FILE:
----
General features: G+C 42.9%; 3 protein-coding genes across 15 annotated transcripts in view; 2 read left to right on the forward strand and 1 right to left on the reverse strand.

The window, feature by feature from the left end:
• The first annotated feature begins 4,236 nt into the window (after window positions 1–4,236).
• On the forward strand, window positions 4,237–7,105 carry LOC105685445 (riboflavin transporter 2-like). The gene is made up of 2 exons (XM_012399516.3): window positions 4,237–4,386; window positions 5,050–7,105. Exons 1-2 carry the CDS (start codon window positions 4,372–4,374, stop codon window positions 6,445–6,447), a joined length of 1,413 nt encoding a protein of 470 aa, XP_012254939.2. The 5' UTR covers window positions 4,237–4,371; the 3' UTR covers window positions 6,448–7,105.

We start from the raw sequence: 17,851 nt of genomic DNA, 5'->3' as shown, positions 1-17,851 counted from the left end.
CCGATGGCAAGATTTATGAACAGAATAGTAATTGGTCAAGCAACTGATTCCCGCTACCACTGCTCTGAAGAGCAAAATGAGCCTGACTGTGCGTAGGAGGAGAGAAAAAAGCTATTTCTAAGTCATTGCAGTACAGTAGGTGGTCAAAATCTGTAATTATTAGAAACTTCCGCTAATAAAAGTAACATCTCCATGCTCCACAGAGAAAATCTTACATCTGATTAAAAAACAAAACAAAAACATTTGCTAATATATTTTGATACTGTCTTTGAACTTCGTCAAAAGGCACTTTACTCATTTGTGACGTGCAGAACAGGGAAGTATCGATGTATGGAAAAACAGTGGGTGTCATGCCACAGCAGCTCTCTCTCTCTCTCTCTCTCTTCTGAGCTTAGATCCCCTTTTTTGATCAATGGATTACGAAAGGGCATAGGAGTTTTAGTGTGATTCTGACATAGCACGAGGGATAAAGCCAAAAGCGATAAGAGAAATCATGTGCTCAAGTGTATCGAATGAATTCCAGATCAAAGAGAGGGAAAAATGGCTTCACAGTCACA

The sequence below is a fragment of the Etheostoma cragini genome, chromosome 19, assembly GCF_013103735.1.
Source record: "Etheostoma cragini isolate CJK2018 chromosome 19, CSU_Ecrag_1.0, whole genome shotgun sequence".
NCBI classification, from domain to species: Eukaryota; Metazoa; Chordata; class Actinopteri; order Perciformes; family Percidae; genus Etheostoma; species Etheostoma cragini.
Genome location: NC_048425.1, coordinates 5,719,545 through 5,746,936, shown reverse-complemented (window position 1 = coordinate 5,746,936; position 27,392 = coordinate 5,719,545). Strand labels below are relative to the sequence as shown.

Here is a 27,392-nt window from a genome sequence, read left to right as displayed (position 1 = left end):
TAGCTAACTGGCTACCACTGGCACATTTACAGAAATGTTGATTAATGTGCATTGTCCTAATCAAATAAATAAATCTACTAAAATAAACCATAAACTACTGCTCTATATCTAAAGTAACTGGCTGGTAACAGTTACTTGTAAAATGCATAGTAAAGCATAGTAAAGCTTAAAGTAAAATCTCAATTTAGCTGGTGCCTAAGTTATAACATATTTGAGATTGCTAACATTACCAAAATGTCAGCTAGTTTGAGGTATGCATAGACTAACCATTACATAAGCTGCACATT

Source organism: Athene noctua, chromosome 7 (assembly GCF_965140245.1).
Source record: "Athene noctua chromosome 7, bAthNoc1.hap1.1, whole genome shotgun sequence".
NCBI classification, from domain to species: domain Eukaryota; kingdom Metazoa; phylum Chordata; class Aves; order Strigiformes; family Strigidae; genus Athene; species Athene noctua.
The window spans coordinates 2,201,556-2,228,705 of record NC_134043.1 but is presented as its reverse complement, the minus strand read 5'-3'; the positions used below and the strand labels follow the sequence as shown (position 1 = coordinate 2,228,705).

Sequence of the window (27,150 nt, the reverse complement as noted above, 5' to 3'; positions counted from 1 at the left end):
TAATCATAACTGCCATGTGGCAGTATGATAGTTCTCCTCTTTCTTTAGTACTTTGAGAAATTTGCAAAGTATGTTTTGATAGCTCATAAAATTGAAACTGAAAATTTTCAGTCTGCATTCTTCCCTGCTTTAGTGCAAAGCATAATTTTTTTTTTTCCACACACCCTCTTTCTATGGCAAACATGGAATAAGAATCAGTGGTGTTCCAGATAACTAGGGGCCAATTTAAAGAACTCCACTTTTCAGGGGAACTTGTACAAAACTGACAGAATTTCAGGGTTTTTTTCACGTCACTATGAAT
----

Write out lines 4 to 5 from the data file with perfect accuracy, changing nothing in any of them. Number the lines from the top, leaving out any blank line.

• On the forward strand, window positions 4,237–7,105 carry LOC105685445 (riboflavin transporter 2-like). The gene is made up of 2 exons (XM_012399516.3): window positions 4,237–4,386; window positions 5,050–7,105. Exons 1-2 carry the CDS (start codon window positions 4,372–4,374, stop codon window positions 6,445–6,447), a joined length of 1,413 nt encoding a protein of 470 aa, XP_012254939.2. The 5' UTR covers window positions 4,237–4,371; the 3' UTR covers window positions 6,448–7,105.

We start from the raw sequence: 17,851 nt of genomic DNA, 5'->3' as shown, positions 1-17,851 counted from the left end.